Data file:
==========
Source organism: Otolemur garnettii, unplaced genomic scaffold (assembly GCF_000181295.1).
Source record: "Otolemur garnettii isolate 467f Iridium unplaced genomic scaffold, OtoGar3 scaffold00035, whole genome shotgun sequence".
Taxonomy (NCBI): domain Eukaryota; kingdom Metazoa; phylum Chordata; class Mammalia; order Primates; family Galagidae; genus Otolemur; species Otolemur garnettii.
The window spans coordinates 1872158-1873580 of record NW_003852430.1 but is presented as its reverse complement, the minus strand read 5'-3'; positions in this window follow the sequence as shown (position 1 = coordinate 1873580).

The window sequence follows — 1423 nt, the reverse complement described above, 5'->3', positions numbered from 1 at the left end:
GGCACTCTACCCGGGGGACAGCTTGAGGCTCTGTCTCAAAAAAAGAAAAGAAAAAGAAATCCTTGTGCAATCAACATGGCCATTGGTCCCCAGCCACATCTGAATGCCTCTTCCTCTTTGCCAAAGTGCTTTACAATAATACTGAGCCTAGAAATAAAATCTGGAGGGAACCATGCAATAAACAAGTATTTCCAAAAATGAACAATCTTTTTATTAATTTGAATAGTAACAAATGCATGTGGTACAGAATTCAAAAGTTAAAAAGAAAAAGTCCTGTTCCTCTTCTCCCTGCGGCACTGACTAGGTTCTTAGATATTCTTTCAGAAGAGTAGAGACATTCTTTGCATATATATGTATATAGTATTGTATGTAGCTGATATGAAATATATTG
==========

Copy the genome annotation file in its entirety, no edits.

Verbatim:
Source organism: Otolemur garnettii, unplaced genomic scaffold (assembly GCF_000181295.1).
Source record: "Otolemur garnettii isolate 467f Iridium unplaced genomic scaffold, OtoGar3 scaffold00035, whole genome shotgun sequence".
Taxonomy (NCBI): domain Eukaryota; kingdom Metazoa; phylum Chordata; class Mammalia; order Primates; family Galagidae; genus Otolemur; species Otolemur garnettii.
The window spans coordinates 1872158-1873580 of record NW_003852430.1 but is presented as its reverse complement, the minus strand read 5'-3'; positions in this window follow the sequence as shown (position 1 = coordinate 1873580).

The window sequence follows — 1423 nt, the reverse complement described above, 5'->3', positions numbered from 1 at the left end:
GGCACTCTACCCGGGGGACAGCTTGAGGCTCTGTCTCAAAAAAAGAAAAGAAAAAGAAATCCTTGTGCAATCAACATGGCCATTGGTCCCCAGCCACATCTGAATGCCTCTTCCTCTTTGCCAAAGTGCTTTACAATAATACTGAGCCTAGAAATAAAATCTGGAGGGAACCATGCAATAAACAAGTATTTCCAAAAATGAACAATCTTTTTATTAATTTGAATAGTAACAAATGCATGTGGTACAGAATTCAAAAGTTAAAAAGAAAAAGTCCTGTTCCTCTTCTCCCTGCGGCACTGACTAGGTTCTTAGATATTCTTTCAGAAGAGTAGAGACATTCTTTGCATATATATGTATATAGTATTGTATGTAGCTGATATGAAATATATTG